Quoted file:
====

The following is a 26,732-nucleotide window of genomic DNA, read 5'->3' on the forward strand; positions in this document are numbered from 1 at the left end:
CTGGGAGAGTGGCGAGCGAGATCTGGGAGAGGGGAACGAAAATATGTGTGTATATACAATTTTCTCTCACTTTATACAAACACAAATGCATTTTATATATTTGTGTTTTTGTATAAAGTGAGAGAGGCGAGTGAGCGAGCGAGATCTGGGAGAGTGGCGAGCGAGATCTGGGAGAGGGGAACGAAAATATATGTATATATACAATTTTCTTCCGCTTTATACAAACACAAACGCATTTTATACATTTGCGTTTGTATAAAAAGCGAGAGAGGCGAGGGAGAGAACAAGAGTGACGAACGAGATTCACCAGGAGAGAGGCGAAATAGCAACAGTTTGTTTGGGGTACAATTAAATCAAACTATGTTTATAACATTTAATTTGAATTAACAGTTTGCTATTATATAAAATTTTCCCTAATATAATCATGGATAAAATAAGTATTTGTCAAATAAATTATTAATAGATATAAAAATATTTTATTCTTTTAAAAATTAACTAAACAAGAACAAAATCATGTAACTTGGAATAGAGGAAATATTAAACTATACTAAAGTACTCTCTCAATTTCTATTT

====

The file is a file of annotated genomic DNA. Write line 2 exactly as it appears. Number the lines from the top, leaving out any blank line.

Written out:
CTGGGAGAGTGGCGAGCGAGATCTGGGAGAGGGGAACGAAAATATGTGTGTATATACAATTTTCTCTCACTTTATACAAACACAAATGCATTTTATATATTTGTGTTTTTGTATAAAGTGAGAGAGGCGAGTGAGCGAGCGAGATCTGGGAGAGTGGCGAGCGAGATCTGGGAGAGGGGAACGAAAATATATGTATATATACAATTTTCTTCCGCTTTATACAAACACAAACGCATTTTATACATTTGCGTTTGTATAAAAAGCGAGAGAGGCGAGGGAGAGAACAAGAGTGACGAACGAGATTCACCAGGAGAGAGGCGAAATAGCAACAGTTTGTTTGGGGTACAATTAAATCAAACTATGTTTATAACATTTAATTTGAATTAACAGTTTGCTATTATATAAAATTTTCCCTAATATAATCATGGATAAAATAAGTATTTGTCAAATAAATTATTAATAGATATAAAAATATTTTATTCTTTTAAAAATTAACTAAACAAGAACAAAATCATGTAACTTGGAATAGAGGAAATATTAAACTATACTAAAGTACTCTCTCAATTTCTATTT